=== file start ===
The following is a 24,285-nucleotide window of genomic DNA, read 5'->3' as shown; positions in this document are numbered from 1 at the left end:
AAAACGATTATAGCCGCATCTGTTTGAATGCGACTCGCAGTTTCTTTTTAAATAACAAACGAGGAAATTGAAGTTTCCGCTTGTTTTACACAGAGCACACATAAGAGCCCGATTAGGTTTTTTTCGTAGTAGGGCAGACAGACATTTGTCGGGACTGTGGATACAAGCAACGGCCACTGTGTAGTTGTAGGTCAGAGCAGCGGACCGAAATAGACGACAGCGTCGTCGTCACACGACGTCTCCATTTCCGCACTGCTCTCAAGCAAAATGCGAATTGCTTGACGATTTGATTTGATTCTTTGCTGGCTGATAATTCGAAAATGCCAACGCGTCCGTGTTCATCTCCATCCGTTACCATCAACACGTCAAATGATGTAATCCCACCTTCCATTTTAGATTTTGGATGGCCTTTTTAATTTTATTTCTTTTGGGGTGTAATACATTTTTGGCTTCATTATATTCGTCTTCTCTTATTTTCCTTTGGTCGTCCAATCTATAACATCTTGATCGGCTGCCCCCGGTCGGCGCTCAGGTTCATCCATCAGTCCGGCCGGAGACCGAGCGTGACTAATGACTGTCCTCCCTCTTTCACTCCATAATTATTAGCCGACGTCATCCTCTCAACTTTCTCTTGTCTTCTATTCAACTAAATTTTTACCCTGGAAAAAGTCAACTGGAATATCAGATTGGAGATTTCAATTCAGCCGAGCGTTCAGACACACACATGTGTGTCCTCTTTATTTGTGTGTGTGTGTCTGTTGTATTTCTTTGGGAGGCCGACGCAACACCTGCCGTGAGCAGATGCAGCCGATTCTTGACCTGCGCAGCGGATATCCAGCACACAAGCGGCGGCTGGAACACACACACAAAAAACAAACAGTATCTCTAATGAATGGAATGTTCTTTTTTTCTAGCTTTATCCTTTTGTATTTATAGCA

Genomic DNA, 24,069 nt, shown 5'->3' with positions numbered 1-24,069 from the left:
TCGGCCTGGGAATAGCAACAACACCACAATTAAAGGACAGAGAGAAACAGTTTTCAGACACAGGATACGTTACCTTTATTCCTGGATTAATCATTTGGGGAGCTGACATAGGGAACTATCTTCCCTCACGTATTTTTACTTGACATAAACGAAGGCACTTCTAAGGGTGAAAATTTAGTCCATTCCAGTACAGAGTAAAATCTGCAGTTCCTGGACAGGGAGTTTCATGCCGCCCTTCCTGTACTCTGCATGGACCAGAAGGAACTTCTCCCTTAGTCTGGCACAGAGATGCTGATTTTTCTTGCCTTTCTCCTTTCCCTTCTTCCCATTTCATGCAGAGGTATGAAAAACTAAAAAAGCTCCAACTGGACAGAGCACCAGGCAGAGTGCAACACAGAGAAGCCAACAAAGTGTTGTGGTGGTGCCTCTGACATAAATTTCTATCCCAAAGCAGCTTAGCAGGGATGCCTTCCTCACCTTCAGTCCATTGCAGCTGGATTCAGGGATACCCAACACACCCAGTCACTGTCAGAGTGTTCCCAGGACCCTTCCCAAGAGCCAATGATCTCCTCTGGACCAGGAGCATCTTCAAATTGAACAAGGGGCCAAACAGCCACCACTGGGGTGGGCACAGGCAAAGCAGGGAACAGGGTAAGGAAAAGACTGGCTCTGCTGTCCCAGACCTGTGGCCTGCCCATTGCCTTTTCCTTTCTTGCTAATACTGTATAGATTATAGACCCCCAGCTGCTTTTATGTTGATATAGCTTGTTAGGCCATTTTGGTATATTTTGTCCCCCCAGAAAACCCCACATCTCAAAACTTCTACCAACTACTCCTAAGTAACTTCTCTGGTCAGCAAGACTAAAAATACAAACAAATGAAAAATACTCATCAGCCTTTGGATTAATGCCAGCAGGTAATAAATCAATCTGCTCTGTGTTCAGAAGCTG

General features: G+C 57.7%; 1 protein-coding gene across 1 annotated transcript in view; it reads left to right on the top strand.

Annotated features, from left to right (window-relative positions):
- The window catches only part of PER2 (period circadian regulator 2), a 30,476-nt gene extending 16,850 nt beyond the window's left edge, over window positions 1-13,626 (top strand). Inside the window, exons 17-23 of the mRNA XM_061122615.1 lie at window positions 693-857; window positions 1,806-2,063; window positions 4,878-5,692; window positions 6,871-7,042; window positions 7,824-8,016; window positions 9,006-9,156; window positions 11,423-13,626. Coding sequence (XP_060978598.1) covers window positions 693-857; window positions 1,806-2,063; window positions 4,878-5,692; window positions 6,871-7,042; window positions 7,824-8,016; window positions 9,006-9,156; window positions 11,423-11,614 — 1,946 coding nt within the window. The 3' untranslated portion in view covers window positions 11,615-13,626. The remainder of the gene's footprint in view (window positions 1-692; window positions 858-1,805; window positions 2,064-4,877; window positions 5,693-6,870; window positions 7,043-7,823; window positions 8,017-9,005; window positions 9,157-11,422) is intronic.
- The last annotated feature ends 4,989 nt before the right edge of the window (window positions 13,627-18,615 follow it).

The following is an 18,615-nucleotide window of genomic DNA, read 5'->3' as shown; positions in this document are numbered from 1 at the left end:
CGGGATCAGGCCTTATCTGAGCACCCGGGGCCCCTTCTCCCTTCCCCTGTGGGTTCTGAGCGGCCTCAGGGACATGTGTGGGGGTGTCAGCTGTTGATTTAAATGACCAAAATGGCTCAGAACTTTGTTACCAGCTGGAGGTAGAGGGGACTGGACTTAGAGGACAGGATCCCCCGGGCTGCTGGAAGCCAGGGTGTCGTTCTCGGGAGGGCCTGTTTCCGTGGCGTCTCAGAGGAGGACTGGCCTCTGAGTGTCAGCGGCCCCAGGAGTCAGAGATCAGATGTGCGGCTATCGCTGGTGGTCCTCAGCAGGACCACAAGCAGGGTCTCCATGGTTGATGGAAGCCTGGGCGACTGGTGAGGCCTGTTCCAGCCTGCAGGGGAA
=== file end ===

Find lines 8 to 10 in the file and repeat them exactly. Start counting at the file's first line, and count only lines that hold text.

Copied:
- The last annotated feature ends 4,989 nt before the right edge of the window (window positions 13,627-18,615 follow it).

The following is an 18,615-nucleotide window of genomic DNA, read 5'->3' as shown; positions in this document are numbered from 1 at the left end:
CGGGATCAGGCCTTATCTGAGCACCCGGGGCCCCTTCTCCCTTCCCCTGTGGGTTCTGAGCGGCCTCAGGGACATGTGTGGGGGTGTCAGCTGTTGATTTAAATGACCAAAATGGCTCAGAACTTTGTTACCAGCTGGAGGTAGAGGGGACTGGACTTAGAGGACAGGATCCCCCGGGCTGCTGGAAGCCAGGGTGTCGTTCTCGGGAGGGCCTGTTTCCGTGGCGTCTCAGAGGAGGACTGGCCTCTGAGTGTCAGCGGCCCCAGGAGTCAGAGATCAGATGTGCGGCTATCGCTGGTGGTCCTCAGCAGGACCACAAGCAGGGTCTCCATGGTTGATGGAAGCCTGGGCGACTGGTGAGGCCTGTTCCAGCCTGCAGGGGAA